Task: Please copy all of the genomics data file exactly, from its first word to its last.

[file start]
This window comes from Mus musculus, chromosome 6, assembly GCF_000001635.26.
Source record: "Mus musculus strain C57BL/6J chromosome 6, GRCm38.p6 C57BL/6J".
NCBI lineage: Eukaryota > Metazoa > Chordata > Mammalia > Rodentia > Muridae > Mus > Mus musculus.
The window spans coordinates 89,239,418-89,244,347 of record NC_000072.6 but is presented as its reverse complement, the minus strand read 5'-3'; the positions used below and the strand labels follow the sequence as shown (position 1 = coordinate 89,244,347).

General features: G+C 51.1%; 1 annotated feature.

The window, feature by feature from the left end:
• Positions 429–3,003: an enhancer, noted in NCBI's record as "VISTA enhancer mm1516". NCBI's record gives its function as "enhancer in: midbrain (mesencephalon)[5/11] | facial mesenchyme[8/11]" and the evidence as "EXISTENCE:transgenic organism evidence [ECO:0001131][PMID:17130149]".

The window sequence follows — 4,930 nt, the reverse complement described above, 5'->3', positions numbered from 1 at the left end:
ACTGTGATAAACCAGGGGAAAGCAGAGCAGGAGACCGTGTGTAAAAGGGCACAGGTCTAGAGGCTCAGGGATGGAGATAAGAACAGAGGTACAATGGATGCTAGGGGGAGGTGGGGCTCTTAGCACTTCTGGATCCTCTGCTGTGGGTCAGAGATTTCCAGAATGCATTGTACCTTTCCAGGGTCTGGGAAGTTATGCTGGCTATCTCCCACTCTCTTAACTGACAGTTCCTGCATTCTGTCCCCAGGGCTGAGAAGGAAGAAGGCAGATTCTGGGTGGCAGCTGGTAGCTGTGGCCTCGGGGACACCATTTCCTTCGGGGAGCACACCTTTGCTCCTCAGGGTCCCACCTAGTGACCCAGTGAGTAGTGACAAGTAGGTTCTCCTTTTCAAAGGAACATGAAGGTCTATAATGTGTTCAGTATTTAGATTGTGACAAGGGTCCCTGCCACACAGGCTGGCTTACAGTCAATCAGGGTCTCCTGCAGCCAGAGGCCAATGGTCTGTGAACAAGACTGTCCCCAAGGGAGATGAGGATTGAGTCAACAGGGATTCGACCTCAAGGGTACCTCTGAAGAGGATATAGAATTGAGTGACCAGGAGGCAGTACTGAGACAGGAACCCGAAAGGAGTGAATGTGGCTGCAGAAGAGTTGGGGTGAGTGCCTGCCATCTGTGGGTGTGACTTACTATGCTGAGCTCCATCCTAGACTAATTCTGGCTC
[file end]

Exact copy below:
This window comes from Mus musculus, chromosome 6, assembly GCF_000001635.26.
Source record: "Mus musculus strain C57BL/6J chromosome 6, GRCm38.p6 C57BL/6J".
NCBI lineage: Eukaryota > Metazoa > Chordata > Mammalia > Rodentia > Muridae > Mus > Mus musculus.
The window spans coordinates 89,239,418-89,244,347 of record NC_000072.6 but is presented as its reverse complement, the minus strand read 5'-3'; the positions used below and the strand labels follow the sequence as shown (position 1 = coordinate 89,244,347).

General features: G+C 51.1%; 1 annotated feature.

The window, feature by feature from the left end:
• Positions 429–3,003: an enhancer, noted in NCBI's record as "VISTA enhancer mm1516". NCBI's record gives its function as "enhancer in: midbrain (mesencephalon)[5/11] | facial mesenchyme[8/11]" and the evidence as "EXISTENCE:transgenic organism evidence [ECO:0001131][PMID:17130149]".

The window sequence follows — 4,930 nt, the reverse complement described above, 5'->3', positions numbered from 1 at the left end:
ACTGTGATAAACCAGGGGAAAGCAGAGCAGGAGACCGTGTGTAAAAGGGCACAGGTCTAGAGGCTCAGGGATGGAGATAAGAACAGAGGTACAATGGATGCTAGGGGGAGGTGGGGCTCTTAGCACTTCTGGATCCTCTGCTGTGGGTCAGAGATTTCCAGAATGCATTGTACCTTTCCAGGGTCTGGGAAGTTATGCTGGCTATCTCCCACTCTCTTAACTGACAGTTCCTGCATTCTGTCCCCAGGGCTGAGAAGGAAGAAGGCAGATTCTGGGTGGCAGCTGGTAGCTGTGGCCTCGGGGACACCATTTCCTTCGGGGAGCACACCTTTGCTCCTCAGGGTCCCACCTAGTGACCCAGTGAGTAGTGACAAGTAGGTTCTCCTTTTCAAAGGAACATGAAGGTCTATAATGTGTTCAGTATTTAGATTGTGACAAGGGTCCCTGCCACACAGGCTGGCTTACAGTCAATCAGGGTCTCCTGCAGCCAGAGGCCAATGGTCTGTGAACAAGACTGTCCCCAAGGGAGATGAGGATTGAGTCAACAGGGATTCGACCTCAAGGGTACCTCTGAAGAGGATATAGAATTGAGTGACCAGGAGGCAGTACTGAGACAGGAACCCGAAAGGAGTGAATGTGGCTGCAGAAGAGTTGGGGTGAGTGCCTGCCATCTGTGGGTGTGACTTACTATGCTGAGCTCCATCCTAGACTAATTCTGGCTC